Abstract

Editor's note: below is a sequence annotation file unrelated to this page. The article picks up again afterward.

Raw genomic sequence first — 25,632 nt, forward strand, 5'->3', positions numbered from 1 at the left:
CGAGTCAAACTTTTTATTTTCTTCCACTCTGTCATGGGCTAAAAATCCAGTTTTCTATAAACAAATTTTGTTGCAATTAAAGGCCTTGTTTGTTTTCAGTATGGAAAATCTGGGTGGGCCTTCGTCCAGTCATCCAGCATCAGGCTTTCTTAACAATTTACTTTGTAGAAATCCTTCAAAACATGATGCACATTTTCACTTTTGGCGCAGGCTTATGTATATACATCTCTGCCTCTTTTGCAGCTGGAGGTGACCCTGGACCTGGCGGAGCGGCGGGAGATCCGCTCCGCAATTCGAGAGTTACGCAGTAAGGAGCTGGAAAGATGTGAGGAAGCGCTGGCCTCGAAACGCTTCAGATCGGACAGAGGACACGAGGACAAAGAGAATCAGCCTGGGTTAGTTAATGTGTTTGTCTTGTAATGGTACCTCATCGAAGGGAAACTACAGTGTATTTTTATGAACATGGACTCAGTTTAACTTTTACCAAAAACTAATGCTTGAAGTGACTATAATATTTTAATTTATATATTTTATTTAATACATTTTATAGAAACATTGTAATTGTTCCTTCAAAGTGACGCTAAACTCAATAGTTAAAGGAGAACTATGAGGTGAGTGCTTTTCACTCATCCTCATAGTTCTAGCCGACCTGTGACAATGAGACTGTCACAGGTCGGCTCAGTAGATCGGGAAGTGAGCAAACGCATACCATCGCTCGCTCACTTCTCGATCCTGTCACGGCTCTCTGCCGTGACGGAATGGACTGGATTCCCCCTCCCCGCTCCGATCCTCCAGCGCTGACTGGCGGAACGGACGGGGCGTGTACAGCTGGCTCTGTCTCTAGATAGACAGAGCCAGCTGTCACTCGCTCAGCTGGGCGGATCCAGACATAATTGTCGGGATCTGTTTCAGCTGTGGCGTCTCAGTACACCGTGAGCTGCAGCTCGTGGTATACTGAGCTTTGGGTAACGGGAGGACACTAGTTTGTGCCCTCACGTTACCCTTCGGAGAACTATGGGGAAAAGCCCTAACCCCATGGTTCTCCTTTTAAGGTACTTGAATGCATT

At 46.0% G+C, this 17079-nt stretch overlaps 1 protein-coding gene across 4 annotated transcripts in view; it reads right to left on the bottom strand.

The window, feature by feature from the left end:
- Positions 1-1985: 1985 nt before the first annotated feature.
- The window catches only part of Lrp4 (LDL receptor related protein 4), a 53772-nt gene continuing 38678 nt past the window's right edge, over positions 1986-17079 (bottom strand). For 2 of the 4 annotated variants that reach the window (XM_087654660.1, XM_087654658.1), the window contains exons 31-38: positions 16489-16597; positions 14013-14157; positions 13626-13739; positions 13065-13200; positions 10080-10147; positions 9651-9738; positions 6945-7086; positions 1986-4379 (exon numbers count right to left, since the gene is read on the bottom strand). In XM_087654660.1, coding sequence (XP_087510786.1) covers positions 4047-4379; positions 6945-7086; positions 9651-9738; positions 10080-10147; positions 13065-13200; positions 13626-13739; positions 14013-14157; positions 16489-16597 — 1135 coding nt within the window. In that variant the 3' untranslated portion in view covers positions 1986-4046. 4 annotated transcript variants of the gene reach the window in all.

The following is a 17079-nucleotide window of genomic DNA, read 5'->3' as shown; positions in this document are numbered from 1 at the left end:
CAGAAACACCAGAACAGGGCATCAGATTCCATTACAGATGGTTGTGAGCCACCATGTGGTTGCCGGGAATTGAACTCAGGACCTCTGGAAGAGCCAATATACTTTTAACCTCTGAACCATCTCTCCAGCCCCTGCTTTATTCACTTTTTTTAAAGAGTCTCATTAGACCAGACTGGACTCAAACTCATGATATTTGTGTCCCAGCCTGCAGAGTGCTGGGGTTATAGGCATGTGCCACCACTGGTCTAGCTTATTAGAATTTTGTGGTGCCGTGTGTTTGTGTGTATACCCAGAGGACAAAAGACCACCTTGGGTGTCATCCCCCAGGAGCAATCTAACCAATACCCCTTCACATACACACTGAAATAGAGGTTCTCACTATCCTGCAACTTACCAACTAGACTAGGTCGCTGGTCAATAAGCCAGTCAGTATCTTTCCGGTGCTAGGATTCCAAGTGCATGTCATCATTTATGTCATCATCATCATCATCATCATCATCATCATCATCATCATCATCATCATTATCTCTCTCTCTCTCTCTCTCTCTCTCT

The discovery of the Prieska Copper Mines Ltd. copper-zinc orebody in South Africa in 1968 focused the attention of economic geologists on the little-known Bushmanland gneiss area to the west of the Kaaien quartzites, where intensive exploration recently has resulted in at least two additional major discoveries.The main Prieska orebody, with a probable age of 1,250 m.y., and the Volgelstruisbult Annex massive sulfide body occur in a series of quartz-feldspar rocks, quartz-biotite gneisses, and quartz-plagioclase-amphibole gneisses which are interpreted as metamorphosed volcanic rocks of calc-alkaline affinity, called the Copperton Volcanic Pile, which have been infolded into the basement complex.A major crustal fracture, the Copperton fault, bounds the Copperton Volcanic Pile and an assemblage of more basic volcanic rocks, the Van Wyks Pan Volcanic Pile, in the east and plays a role in the preservation of the Kaaien quartzites.Metamorphism of upper amphibolite rank has destroyed many of the volcanic textures in the Copperton Volcanic Pile but the preservation of lithic and crystal pyroclastic fragments, amygdales, flow banding, and shards is nevertheless spectacular. Inclusions are also common in the massive sulfide bodies.Wall-rock alteration of the phyllic and propylitic type is present around both the sulfide bodies but is not well understood.The main Prieska orebody comprises four main textural types--porphyroblastic, granular, hackly, and disseminated, and there is a tendency for zinc to occur preferentially with the granular type.Mineralogical zoning occurs over the areal extent of the orebody but not through the width of the massive sulfides, and there is a tendency for zinc to occupy the lateral edges of the orebody while copper is relatively evenly spread.Textural and stratigraphic evidence suggests that the main Prieska orebody represents a pre-existing sulfide mass, possibly a stockwork ore, which was redeposited by volcanic action.

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